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Frédéric, I like your answer, but my own reading of his question was a bit different. Here's a different version of the same problem, stated perhaps a bit more bluntly: If you detect an entangled net-zero-spin 1/2 spin particle pair using SGs at right angles to each other, spin conservation appears to be violated no matter what results you get, simply because there is no way to add up the orthogonal spin axis results to get zero total angular momentum. That's why I lean towards saying it stays quantum -- there is still entanglement in the system -- even after both detections have been made. –  Terry Bollinger Mar 10 '12 at 13:29
@Frédéric Grosshans Your calculations show that the singlet state is directionally independent, there is no doubt. Assume that SG{+z} measurement of the 1st particle spin direction finds it in +z axis directed spin. What is the result of measurement, we should expect from SG{+x}? –  Sergio Mar 10 '12 at 13:39
OK, I didn't read the question properly. If the first measurement is $+\hbar/2$ alon $z$, the second spin is in state $\left|\downarrow\right>$. Measuring this second spin in the $x$ direction would give a random result. This measurement does not allow to measure the total spin of the system, hence the apparent spin non-conservation. –  Frédéric Grosshans Mar 11 '12 at 15:44
@ Frédéric Grosshan It is strange to me, that spin does not conservate. What does it happen for total system, which consist of SG{+z}+entangled pair+SG{+x}? Does it mean the total system spin will not concerve? –  Sergio Mar 11 '12 at 17:14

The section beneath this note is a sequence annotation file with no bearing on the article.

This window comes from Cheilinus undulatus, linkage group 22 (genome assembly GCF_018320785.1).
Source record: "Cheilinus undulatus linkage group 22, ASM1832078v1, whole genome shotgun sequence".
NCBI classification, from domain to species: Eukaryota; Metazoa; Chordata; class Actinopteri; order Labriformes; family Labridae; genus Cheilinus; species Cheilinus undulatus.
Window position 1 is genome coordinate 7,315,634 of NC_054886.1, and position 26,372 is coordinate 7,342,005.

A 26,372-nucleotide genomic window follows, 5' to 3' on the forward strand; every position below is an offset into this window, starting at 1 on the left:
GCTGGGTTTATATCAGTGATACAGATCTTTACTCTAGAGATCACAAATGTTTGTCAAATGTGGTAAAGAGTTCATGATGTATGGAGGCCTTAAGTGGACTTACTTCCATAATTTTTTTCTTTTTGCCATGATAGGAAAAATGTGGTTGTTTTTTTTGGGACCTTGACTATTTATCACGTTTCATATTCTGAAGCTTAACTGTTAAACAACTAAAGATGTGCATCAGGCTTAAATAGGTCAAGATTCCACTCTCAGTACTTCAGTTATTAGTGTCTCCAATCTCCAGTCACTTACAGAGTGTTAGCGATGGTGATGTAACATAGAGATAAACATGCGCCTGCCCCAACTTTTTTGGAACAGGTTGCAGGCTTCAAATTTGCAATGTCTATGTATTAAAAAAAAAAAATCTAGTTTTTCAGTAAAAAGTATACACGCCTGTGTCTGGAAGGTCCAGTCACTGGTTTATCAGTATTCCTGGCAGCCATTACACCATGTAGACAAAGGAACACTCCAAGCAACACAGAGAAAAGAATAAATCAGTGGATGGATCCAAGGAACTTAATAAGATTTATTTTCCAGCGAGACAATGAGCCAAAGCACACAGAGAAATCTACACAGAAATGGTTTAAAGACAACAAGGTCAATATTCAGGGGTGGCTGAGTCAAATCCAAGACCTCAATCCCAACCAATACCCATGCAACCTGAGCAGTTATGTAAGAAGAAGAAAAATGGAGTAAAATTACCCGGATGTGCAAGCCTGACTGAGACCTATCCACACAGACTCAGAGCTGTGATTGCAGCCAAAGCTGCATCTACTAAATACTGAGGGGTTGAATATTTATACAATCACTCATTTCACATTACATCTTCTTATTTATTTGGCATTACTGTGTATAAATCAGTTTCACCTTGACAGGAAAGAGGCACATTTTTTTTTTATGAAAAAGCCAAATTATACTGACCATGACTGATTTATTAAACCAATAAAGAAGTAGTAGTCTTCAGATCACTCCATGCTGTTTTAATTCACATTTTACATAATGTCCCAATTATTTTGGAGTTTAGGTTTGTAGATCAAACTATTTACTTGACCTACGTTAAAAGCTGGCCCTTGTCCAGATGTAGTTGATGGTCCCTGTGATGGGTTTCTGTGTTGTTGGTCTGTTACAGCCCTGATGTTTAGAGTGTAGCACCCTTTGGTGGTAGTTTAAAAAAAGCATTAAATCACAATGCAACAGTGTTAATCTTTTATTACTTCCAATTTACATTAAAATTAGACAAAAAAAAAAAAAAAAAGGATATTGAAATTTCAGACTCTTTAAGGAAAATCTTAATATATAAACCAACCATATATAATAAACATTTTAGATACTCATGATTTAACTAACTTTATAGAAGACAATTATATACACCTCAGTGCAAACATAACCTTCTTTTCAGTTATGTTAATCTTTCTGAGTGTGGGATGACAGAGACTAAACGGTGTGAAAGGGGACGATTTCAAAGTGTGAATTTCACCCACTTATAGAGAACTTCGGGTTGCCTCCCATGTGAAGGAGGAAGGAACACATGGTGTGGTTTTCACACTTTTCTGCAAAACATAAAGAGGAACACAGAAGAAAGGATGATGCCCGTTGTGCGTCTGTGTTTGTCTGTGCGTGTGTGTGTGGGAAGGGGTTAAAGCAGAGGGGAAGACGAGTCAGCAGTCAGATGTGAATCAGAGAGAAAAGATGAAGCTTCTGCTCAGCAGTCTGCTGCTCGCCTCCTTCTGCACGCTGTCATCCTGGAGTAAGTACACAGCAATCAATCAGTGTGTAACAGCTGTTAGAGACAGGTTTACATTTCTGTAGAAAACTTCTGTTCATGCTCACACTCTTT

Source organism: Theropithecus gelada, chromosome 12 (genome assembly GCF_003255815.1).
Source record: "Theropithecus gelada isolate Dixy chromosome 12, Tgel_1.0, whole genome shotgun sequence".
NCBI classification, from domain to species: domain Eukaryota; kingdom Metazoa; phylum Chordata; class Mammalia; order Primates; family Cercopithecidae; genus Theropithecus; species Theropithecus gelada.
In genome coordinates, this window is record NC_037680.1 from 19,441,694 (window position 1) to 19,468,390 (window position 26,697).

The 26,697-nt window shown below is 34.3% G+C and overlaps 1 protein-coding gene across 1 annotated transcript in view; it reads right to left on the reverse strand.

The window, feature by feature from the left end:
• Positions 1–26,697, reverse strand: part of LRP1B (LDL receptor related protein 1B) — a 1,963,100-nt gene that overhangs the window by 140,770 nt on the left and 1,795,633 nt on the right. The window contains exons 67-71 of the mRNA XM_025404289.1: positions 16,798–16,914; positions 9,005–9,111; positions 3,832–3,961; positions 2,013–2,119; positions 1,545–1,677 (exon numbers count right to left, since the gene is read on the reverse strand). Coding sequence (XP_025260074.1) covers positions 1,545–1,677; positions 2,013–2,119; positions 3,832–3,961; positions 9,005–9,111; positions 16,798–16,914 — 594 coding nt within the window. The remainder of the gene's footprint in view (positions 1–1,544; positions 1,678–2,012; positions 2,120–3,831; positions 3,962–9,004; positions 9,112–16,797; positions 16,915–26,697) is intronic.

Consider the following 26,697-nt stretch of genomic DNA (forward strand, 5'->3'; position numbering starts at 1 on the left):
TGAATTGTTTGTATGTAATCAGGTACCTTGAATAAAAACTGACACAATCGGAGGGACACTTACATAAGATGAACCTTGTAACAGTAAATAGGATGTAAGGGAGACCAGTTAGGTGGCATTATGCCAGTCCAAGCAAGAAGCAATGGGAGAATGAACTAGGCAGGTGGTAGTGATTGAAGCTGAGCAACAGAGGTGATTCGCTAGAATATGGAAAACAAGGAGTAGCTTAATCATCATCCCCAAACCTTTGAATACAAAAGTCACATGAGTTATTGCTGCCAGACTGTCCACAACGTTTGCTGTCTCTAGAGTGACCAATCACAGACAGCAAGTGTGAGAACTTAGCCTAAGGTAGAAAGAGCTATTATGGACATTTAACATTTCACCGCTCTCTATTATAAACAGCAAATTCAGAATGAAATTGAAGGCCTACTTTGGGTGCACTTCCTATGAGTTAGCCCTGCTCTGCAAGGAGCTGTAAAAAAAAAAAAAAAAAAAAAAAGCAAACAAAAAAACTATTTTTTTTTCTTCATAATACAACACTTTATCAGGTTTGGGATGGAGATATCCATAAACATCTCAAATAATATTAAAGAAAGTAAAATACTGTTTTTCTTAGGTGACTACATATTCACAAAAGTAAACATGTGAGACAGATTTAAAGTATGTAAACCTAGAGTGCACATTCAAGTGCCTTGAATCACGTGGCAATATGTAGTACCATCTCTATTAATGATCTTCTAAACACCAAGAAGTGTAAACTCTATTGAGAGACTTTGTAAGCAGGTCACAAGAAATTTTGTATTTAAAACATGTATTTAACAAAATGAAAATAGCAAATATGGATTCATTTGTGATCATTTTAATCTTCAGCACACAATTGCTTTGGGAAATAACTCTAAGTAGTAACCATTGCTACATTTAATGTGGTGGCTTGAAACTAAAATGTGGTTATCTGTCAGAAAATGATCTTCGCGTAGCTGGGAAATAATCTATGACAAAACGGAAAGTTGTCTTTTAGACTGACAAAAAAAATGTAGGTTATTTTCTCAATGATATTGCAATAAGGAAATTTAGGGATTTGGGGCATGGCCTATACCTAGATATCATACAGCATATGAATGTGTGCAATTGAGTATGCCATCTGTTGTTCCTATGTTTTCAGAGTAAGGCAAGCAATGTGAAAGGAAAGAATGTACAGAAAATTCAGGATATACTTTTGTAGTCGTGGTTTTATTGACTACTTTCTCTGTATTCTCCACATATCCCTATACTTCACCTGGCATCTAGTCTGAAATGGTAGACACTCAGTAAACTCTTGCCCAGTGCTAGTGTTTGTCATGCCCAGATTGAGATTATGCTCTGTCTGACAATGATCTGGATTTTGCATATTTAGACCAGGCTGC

1st: you don't need to prepare an entangled pair to have this effect. It appears also if you have a single spin polarized along z and measured along x. 2nd: I don't think the spin is conserved in this case. If it were conserved, it would be possible to measure simultaneously the spin both along x and along z. The non-conservating operation is the "wave-packet" reduction (in Copenhagen interpretation), which transforms $|\uparrow\rangle=\frac1{\sqrt2}(|\rightarrow\rangle+|\leftarrow\rangle)$ into a mixture of $|\rightarrow\rangle$ and $|\leftarrow\rangle$. But if the observer is included ... –  Frédéric Grosshans Mar 11 '12 at 17:49
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Excellent question.

A quick answer is that spin entanglement can involve large-scale objects also. When a particle spin is detected by the Stern-Gerlach apparatus, the entire apparatus becomes entangled with the other (still isolated) particle. This allows a seemingly sold answer for the particle spin that contradicts conservation, but the answer is an illusion in the sense that spin state of the apparatus as a whole will now be "ready" to balance out whatever result the other particle gives.

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tnks for clarifing my question. –  Sergio Mar 11 '12 at 17:04
Sergio, it was a good question and you are most welcome. And to address your original question more directly: Your second option of 50/50 is definitely what an SG will do experimentally (see Feynman Lectures, Vol III). Also, all possible readings will nominally violate conservation of angular momentum, not just some, as Frédéric also noted above. A quick graphical way to verify that something is amiss is to draw the four possible outcomes of the SGs and try to add them like classical angular momentum vectors. It doesn't work. The resulting vectors are non-zero and also have invalid lengths. –  Terry Bollinger Mar 12 '12 at 5:17